I have always been quite active, although not so much in the last three years, pregnancy does slow you down! (Cut to my Dad sending me an email attachment of someone who carried on kick boxing till the day she gave birth…) I’ll amend…pregnancy slowed ME down!
Now we have completed our family with the two girls, I’ve been enjoying slowly but surely increasing my activity. However, as a result of a slow three years/quite a few health issues and a penchant for Thai food, I am not a small woman. I’m a generous size 16 with plenty of junk in my trunk! (Ironically I’m not at my biggest, that award goes to Danielle circa 2012 when several factors saw me at my largest, that’s not relevant but I’ve mentioned it all the same…you’re welcome!)
Anyway, it is HUGELY important to me that my two daughters grow up happy and healthy. That they learn a healthy, active lifestyle; not as a punishment though – that part is important. I don’t want them to choose salad because they’re on a diet or go to an exercise class because they want to ‘be skinnier’. I want them to grow up with lots of activity as part of their every day so they stay active with hobbies they enjoy. I want to teach them about nutrition and help them explore lots of different/varied foods to be part of their diets. I believe that NO-ONE has the right to make any comment on anyone else’s body. No-one has the right to make anyone feel bad about the way they look. I’m not an idiot, or deaf. I’ve heard people make comments about me in the street, a group of young kids joking with each other that ‘who would sleep with me with an ass that big’ (referring to the fact that obviously someone had because I had a newborn attached to me in a holder). I’ve heard two women make a whale joke about me in a swimming pool changing room. I didn’t have the children with me at that point; but the fact that maybe they would have been more understanding if they knew I’d recently had a baby isn’t really the point. And in a way makes it worse, there shouldn’t be any validating reasons for anyone to make somebody else feel bad about the way they look. I’m not so thick skinned (pun not intended but a happy coincidence!) that the comments I overhear don’t hurt. I’ve spent many hours in front of a mirror wondering how and why my extremely handsome husband can ever bear to come anywhere near me. And it’s because I grew up it being ok for people (in the materialistic 80’s) to make comments about others appearance, 21st century ‘fashion magazines’ printing pictures with big red circles around imperfections (that kind of thing REALLY makes my skin crawl with despair at what the media does to society…ANYWAY!). My daughters are going to grow up (as much as I can help it) being confident about who they are, how they look and what they can achieve.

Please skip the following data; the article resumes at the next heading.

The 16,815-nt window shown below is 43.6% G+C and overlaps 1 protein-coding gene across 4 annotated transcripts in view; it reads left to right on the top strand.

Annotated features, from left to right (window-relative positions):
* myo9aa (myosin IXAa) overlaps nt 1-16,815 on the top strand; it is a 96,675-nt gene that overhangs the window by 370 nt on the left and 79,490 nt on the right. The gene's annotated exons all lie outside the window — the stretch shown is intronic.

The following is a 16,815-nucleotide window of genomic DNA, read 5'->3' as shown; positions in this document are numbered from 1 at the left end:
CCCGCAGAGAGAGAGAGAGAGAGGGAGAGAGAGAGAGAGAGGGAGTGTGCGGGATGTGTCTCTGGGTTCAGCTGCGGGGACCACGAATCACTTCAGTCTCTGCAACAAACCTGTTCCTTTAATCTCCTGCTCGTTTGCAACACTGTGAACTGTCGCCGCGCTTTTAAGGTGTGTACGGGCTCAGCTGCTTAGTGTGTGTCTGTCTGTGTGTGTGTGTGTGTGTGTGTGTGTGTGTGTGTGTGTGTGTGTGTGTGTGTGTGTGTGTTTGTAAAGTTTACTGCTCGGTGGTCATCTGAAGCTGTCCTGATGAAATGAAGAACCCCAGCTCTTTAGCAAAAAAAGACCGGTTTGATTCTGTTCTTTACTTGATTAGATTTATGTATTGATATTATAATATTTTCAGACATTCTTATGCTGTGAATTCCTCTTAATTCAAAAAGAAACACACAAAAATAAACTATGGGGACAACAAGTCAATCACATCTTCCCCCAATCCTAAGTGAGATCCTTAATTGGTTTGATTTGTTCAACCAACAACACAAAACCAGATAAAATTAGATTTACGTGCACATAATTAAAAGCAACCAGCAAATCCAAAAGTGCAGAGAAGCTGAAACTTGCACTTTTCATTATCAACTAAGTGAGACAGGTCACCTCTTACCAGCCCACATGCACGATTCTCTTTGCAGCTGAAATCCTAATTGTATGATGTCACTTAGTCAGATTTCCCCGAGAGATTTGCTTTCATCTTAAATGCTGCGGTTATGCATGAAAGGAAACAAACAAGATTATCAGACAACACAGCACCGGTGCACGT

I’ve spoken about this at length before, but to help them get to that point, I must lead by example and walk the walk as well as talking the talk. This means I must treat myself as kindly as I wish my girls to treat themselves and others. Not easy, but I’m faking it until I make it.
Which means, this weekend, when at the beach, the knowledge that my thighs wobble a bit, and that I currently have an extra chin and a bit more tummy than I’d like HAD to be irrelevant. The important parts are the warmth in my smile and the sparkle in my eyes, that’s all my kids care about.
Health isn’t to be ignored, and I am slowly but surely getting my health back which will most likely lead to a lesser weight. But it has absolutely no correlation to my happiness. Not really. My joy is in a fantastic swim in the sea, my first of the year; my glee is in seeing my daughters laughing and enjoying the beach, not a slight wobble in my sizeable ass!
So I put on my swimming costume, and I proudly larked about on the shore with my two daughters in tow. Today I didn’t hear any comments, that doesn’t mean there weren’t any, or that I didn’t have any in my head. But it’s an important step. It gives me a boost, I did it and I had a bloody good day. So next time some kids in town make a comment they think is so witty or for no reason at all other than to impress their mates without thinking about how it might affect other people, I will attempt to concentrate on the lovely day I’m having instead of letting that unnecessary negativity have an impact.
My greatest triumph will be to see my daughters grow up confident, happy, healthy and unapologetically them. That’s the goal and THATS one hell of a motivation.